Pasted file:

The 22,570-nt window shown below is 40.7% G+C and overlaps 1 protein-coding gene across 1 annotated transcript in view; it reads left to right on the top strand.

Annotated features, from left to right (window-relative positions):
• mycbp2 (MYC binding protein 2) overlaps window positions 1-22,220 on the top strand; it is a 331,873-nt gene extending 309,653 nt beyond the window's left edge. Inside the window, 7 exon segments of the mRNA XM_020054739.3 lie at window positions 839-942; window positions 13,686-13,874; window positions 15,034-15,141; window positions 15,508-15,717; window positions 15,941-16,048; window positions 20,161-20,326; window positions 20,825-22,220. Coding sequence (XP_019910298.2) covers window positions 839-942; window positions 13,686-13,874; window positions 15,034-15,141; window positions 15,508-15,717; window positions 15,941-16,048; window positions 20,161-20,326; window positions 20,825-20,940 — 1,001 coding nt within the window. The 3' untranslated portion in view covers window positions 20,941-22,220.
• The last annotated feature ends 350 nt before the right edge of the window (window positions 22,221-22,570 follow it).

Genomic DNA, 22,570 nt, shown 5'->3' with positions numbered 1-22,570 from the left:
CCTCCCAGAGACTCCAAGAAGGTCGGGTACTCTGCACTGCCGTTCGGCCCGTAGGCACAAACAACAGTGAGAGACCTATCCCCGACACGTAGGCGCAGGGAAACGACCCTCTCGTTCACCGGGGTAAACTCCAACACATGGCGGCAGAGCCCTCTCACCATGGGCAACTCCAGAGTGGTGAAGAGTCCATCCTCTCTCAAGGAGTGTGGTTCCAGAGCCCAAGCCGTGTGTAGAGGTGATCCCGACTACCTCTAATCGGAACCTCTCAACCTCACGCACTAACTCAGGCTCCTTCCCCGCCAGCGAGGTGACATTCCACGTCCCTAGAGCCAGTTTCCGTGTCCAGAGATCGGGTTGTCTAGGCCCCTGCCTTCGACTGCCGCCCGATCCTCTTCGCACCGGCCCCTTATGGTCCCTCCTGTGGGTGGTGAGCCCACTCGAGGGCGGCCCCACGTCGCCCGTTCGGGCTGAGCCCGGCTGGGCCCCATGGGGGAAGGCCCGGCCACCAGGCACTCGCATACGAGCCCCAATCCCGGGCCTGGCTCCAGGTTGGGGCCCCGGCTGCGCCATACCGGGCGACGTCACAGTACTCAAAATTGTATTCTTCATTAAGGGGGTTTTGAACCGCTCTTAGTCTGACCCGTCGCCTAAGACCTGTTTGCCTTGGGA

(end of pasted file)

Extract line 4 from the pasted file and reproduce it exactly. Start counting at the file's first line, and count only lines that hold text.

• The last annotated feature ends 350 nt before the right edge of the window (window positions 22,221-22,570 follow it).